By Sharon Turco
The Cincinnati Enquirer
Angela Leisure visited her son's grave Monday morning and asked for God's help. The 37-year-old mother of six prayed for peace, for strength and for closure.
"Today has been filled with tears and a lot of pain," Leisure said Monday afternoon, on the two-year anniversary of the death of her son, Timothy Thomas.
Cincinnati Police Officer Stephen Roach shot Thomas as the unarmed 19-year-old ran from him in Over-the-Rhine.
Roach was acquitted of criminal charges, but Leisure and Thomas' 2-year-old son, Tywon Wilcox, are suing the city of Cincinnati and Roach in federal court for wrongful death and civil rights violations.
The civil case, filed in 2001, is not scheduled for trial until January.
"The pain is worse than last year because there's still no closure," Leisure said Monday. "I want the day in court when Officer Roach will have to face me and tell me why he brought it on himself to kill my son."
Roach, who quit Cincinnati police and now is an officer in Evendale, made a public apology but has never spoken directly to Leisure.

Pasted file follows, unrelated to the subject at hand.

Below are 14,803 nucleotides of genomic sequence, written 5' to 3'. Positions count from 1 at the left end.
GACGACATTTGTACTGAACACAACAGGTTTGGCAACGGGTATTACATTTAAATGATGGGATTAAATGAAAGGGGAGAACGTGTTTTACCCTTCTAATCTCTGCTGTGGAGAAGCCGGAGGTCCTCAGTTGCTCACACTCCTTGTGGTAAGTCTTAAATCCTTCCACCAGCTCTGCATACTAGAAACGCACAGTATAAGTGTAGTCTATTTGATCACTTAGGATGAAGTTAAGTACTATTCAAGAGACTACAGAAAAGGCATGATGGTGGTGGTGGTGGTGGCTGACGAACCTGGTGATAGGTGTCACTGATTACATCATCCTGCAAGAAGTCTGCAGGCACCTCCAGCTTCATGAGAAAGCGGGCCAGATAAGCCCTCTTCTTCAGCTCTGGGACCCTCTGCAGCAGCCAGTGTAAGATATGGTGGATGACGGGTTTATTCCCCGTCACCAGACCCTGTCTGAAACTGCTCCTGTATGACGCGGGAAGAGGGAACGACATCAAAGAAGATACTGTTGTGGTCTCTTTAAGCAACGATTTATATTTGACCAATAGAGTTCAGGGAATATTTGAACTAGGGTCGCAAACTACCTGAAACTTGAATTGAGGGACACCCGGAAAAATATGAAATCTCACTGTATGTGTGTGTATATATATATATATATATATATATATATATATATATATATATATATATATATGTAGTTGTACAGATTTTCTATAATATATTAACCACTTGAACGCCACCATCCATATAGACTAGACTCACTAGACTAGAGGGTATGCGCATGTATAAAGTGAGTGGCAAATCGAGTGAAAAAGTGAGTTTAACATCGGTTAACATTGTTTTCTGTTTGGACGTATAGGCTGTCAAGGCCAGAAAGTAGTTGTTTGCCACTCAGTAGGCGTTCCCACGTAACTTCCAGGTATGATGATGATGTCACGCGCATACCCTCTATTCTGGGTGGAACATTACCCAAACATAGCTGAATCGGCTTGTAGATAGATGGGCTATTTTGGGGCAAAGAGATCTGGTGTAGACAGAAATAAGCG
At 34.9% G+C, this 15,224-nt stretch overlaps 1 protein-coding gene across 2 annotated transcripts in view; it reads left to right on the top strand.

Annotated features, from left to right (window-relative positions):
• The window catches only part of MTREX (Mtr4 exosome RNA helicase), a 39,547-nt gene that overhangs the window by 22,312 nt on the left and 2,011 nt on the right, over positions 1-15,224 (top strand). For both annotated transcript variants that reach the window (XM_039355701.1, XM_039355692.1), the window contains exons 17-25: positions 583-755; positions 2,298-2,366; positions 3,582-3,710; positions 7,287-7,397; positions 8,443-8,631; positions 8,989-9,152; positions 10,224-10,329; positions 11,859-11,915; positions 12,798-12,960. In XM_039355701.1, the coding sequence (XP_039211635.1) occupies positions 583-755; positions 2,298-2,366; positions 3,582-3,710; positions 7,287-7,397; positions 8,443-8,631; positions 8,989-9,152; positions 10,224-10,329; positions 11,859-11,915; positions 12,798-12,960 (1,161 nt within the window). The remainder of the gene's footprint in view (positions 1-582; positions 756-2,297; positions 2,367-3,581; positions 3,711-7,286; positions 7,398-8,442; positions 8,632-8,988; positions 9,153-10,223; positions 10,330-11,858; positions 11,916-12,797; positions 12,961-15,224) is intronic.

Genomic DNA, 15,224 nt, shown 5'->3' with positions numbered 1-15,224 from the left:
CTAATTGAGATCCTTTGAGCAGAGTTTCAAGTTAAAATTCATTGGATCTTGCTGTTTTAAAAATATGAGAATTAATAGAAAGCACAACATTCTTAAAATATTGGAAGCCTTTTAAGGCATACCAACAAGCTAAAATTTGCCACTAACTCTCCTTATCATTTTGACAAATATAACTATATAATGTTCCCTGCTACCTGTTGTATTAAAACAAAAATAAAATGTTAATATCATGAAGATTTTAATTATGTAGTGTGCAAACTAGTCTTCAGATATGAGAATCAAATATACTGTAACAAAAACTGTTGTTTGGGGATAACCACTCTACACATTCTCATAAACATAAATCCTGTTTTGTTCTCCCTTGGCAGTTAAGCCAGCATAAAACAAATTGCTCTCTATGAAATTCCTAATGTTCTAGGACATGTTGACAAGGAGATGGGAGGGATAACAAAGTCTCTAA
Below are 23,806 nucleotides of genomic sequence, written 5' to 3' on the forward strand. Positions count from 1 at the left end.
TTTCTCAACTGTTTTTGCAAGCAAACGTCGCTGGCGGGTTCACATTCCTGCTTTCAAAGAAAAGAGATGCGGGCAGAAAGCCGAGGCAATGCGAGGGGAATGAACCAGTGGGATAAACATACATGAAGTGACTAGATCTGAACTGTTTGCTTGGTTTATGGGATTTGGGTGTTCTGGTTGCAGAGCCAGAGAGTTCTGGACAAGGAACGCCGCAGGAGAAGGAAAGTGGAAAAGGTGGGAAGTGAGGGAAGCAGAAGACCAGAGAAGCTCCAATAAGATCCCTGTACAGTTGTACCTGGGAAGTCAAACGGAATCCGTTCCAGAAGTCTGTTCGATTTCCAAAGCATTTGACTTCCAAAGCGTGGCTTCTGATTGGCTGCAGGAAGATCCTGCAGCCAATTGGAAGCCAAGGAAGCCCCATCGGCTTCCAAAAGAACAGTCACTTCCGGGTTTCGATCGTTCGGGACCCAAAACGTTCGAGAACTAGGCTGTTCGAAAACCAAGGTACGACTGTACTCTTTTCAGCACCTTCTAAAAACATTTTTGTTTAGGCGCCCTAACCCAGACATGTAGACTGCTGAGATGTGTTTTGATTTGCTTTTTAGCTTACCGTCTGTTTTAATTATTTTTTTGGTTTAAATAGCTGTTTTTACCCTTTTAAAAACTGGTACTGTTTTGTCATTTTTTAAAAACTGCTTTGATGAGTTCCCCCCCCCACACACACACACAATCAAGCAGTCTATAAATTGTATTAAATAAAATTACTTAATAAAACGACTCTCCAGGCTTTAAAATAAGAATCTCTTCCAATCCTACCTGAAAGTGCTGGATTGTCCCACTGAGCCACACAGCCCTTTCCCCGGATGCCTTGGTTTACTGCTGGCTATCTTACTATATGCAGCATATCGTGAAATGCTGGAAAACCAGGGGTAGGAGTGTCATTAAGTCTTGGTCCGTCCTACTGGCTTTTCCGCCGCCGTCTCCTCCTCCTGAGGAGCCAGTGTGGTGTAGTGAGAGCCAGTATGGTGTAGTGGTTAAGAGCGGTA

Thomas' death sparked the city's worst rioting in decades, and led to an ongoing entertainment and tourism boycott of Cincinnati
Leisure emphasized that she's not alone in losing a son.
Four years ago last month, a Cincinnati officer shot Michael Carpenter, 30, during a traffic stop. And Roger Owensby Jr., 29, died Nov. 7, 2000, while being arrested by police at a gas station in Roselawn. Federal civil lawsuits in both cases are still pending.
"Seems like they just want to drag it out. It's like torture," Leisure said. "It's not just me. In all three cases we lost children."
Leisure keeps in touch with the other families and spoke to them last week.
"We all feel the same sense of hopelessness," she said. "We all want closure, somebody standing up and being accountable."
Leisure's attorney, Kenneth L. Lawson, said it's not unusual for federal civil suits to drag out, but "it could have happened faster."
Leisure said she's tried to separate herself from the African-American community's feud with the city. Monday night, as boycott leaders prepared to present a consolidated list of demands, explain the reasons for the boycott and talk about their next moves, Leisure planned a quiet evening with family.
Still, she worries about escalating violence in the African-American community. Not enough has been done in the wake of her son's death, on the part of the city and from citizens, she said.
"It's like a standoff, with tension building all over," Leisure said. "The city can't afford another rebellion. We all need to work together."
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